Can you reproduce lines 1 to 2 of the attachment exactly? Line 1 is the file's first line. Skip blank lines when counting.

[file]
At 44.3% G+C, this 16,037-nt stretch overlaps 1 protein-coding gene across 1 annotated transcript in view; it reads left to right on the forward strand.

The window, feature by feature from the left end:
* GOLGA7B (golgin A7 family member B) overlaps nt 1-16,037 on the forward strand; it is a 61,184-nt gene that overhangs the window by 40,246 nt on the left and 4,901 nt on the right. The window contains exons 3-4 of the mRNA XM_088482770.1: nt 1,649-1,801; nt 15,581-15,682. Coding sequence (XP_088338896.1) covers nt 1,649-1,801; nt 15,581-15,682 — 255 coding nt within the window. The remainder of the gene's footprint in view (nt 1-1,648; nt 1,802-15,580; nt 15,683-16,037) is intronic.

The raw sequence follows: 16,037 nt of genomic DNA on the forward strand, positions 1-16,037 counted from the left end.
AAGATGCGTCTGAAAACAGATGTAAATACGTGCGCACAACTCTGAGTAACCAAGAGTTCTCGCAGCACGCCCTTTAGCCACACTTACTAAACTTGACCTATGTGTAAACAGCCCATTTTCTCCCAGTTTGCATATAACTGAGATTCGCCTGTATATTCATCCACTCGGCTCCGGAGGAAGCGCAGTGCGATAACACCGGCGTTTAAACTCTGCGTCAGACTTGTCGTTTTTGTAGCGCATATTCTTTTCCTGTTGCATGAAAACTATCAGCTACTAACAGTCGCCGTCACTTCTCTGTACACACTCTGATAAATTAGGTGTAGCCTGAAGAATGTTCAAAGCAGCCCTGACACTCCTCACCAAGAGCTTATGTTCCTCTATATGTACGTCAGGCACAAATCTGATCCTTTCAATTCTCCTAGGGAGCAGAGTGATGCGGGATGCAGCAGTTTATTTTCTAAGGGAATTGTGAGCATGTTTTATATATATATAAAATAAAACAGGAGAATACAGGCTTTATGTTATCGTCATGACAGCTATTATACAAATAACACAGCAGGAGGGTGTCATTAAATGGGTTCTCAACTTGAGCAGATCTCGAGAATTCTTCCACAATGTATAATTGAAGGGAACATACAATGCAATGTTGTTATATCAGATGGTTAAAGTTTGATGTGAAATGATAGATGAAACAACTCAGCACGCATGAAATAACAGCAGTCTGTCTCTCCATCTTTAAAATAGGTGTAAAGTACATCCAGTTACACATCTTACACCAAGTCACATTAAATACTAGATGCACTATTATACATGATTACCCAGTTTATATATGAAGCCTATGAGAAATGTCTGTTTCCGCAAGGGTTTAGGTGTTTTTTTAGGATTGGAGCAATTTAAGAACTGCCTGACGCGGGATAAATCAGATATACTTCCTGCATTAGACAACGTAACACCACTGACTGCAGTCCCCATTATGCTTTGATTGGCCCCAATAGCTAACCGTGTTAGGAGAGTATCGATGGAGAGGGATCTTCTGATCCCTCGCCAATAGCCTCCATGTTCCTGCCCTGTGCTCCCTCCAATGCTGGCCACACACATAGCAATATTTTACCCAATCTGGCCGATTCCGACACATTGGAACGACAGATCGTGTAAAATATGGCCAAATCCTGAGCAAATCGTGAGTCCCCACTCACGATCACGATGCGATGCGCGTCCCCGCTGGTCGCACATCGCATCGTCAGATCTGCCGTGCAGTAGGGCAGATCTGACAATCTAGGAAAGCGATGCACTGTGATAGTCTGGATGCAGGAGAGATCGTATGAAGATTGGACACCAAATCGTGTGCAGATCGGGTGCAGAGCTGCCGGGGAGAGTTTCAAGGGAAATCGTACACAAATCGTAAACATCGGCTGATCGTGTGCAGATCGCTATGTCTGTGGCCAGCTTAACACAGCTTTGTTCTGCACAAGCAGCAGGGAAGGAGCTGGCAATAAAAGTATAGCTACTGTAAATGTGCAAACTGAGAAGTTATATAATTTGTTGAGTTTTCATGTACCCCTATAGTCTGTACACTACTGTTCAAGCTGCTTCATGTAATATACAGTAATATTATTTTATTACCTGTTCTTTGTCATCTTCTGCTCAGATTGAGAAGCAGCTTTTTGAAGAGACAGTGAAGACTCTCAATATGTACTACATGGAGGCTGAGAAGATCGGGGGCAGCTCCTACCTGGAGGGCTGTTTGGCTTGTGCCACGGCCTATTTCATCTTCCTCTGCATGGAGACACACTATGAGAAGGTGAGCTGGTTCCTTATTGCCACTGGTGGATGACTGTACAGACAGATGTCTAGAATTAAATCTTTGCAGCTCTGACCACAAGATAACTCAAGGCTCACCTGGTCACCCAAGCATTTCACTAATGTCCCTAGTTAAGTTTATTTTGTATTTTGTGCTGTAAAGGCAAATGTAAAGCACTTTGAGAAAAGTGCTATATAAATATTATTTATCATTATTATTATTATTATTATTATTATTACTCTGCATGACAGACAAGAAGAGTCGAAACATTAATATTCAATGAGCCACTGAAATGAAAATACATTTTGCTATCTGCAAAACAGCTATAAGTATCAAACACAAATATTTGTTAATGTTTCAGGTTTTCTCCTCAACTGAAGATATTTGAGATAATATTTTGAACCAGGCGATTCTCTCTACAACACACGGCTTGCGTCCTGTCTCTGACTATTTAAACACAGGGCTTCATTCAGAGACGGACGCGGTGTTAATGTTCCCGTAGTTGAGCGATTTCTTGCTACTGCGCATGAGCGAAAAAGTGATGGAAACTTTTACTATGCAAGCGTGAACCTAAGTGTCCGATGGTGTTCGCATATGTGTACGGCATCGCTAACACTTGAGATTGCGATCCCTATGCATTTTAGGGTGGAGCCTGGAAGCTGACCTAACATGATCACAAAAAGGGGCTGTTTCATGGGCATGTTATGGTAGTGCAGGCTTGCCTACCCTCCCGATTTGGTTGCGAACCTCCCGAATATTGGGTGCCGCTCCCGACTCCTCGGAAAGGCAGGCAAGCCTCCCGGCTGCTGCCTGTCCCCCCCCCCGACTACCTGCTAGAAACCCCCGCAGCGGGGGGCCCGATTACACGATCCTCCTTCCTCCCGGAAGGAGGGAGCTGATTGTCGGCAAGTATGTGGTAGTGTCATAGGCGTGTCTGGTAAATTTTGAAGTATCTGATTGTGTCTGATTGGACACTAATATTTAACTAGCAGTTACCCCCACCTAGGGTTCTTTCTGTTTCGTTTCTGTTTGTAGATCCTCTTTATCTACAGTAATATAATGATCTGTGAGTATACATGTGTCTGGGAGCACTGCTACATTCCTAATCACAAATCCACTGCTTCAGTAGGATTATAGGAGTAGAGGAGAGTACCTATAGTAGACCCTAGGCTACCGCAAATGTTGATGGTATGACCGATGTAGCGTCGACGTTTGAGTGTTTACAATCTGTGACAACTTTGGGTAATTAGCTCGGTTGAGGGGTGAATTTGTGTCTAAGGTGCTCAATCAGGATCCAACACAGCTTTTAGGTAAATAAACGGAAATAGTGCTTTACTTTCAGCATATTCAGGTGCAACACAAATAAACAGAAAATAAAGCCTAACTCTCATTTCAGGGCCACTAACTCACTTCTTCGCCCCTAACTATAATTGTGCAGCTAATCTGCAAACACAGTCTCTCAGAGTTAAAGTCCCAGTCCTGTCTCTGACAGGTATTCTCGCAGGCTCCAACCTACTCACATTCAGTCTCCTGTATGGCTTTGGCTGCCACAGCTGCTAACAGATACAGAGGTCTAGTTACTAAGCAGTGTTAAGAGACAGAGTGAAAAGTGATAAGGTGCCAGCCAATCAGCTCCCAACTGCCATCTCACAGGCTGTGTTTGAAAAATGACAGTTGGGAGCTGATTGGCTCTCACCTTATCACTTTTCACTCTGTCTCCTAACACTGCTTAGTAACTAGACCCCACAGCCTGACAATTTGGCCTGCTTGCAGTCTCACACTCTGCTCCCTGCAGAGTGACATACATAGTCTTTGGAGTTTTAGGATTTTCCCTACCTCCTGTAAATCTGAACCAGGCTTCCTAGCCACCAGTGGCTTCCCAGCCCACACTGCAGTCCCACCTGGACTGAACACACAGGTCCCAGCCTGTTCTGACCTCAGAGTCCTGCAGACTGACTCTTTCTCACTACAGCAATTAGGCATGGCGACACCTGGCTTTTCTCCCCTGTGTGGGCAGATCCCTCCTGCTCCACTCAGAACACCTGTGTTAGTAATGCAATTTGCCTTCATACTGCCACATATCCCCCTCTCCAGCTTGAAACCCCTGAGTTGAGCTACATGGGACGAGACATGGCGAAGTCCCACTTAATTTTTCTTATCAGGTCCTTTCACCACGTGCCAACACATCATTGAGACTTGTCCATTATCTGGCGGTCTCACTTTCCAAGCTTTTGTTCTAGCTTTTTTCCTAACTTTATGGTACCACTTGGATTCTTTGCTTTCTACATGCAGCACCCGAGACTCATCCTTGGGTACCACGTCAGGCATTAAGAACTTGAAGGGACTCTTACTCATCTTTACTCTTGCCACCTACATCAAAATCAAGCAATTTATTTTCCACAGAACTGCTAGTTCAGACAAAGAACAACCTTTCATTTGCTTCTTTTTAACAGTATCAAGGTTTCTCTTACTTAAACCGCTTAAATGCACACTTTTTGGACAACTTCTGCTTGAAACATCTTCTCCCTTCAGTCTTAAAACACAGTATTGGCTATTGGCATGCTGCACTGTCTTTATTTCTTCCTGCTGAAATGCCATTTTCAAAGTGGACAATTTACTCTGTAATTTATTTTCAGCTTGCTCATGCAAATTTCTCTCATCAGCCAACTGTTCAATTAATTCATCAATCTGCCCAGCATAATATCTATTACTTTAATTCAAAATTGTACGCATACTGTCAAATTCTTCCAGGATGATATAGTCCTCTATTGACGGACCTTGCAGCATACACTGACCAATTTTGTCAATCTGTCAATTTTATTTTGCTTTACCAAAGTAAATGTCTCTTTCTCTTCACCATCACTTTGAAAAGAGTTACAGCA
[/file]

At 44.3% G+C, this 16,037-nt stretch overlaps 1 protein-coding gene across 1 annotated transcript in view; it reads left to right on the forward strand.

The window, feature by feature from the left end: